Arkansas October 25, 2017
This Creepy Sanatorium In Arkansas Is Still Standing… And Still Disturbing
Historical and haunting, the Arkansas Tuberculosis Sanatorium resides just outside of Booneville. The buildings are towering reminders of the death and disease that reigned the nation not too long ago. The sanatorium museum routinely gives guided talks but today we’ll offer our own free photo tour to keep your sanity in check.
This cheery place is the Arkansas Tuberculosis Sanatorium located in Potts Ridge, about three miles outside of Booneville.
The Sanatorium got its roots in 1907 when an Arkansas judge and doctor met after traveling out to Arizona to relieve their TB. The men wanted to help fellow Arkansans that had the disease but couldn’t travel.
In 1909, legislation was passed to green light the construction.
A total of $50,000 was appropriated for facility. The area was assessed by horseback and approved based on its beautiful scenery and clean air. Pre-construction included building an access road as well as a pond to supply water.
At its peak, the sanatorium had more people than the population of Booneville.
This full-fledged mini city had a chapel, dairy farm, fire department, and children’s hospital with a school. Any building that housed patients was specifically designed to catch a breeze at all times. Fresh air was a vital treatment.
Treatment had not been free for patients.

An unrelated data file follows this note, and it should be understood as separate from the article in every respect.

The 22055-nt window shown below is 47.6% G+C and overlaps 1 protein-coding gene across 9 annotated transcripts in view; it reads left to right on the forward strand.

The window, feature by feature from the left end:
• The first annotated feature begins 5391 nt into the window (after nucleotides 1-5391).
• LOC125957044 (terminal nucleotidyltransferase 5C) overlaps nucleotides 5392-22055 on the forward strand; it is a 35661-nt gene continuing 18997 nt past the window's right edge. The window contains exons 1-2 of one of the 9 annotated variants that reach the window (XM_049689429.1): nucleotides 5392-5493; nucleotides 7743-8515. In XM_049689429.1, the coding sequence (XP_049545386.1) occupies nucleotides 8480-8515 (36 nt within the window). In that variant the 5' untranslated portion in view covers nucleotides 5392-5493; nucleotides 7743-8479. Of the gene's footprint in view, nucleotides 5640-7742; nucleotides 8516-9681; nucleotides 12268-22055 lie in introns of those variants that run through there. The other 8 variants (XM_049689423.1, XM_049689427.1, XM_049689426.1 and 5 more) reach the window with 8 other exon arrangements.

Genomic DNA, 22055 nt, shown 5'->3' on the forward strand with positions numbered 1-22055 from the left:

The cost was $10 a week, unless a judge’s order was written. The fee covered room and board, medical treatment, nursing, and laundry.
The main hospital, the Nyberg Building, is five stories tall and housed more than 500 patients.
The campus was the largest of its kind in the nation and even provided research to other facilities as far away as Italy. Occupational therapy became a legitimate form of treatment and was popularized at this facility as well.
By the 1920s, overcrowding became an issue.
This motivated other counties to begin care for local patients. Some would send sanatorium wait list patients to farms. Others, like Sebastian County, built their own facility.
The facility operated for more than sixty years before closing in the 70s.
The closure was due to the decline in patients after effective vaccines were developed. By the 1960s, less than half of the beds were in use. Buildings and facilities were phased out until the last patient left in 1973. In 2006, the sanatorium was added to the U.S. National Register of Historic Places.
Some of the buildings have been adopted for new purposes, including a museum.
Most of the buildings are now part of the Booneville Human Development Center. The center provides residential services for people with developmental disabilities.
The museum offers a look into the long history of the facility as well as scheduled walking tours.
On the contrary, the buildings that are now abandoned have become pretty nightmarish.
The facility had been a shining light in the fight against the awful disease. It helped reduce the mortality rate of TB from 80% to 10%. Now it sits as a looming reminder of the disease's impact.
Do you feel like double checking your shot record? Did you ever have a family member admitted to the sanatorium? Tell us your story in the comments below!
For another historical haunting, try this
creepy Arkansas attraction.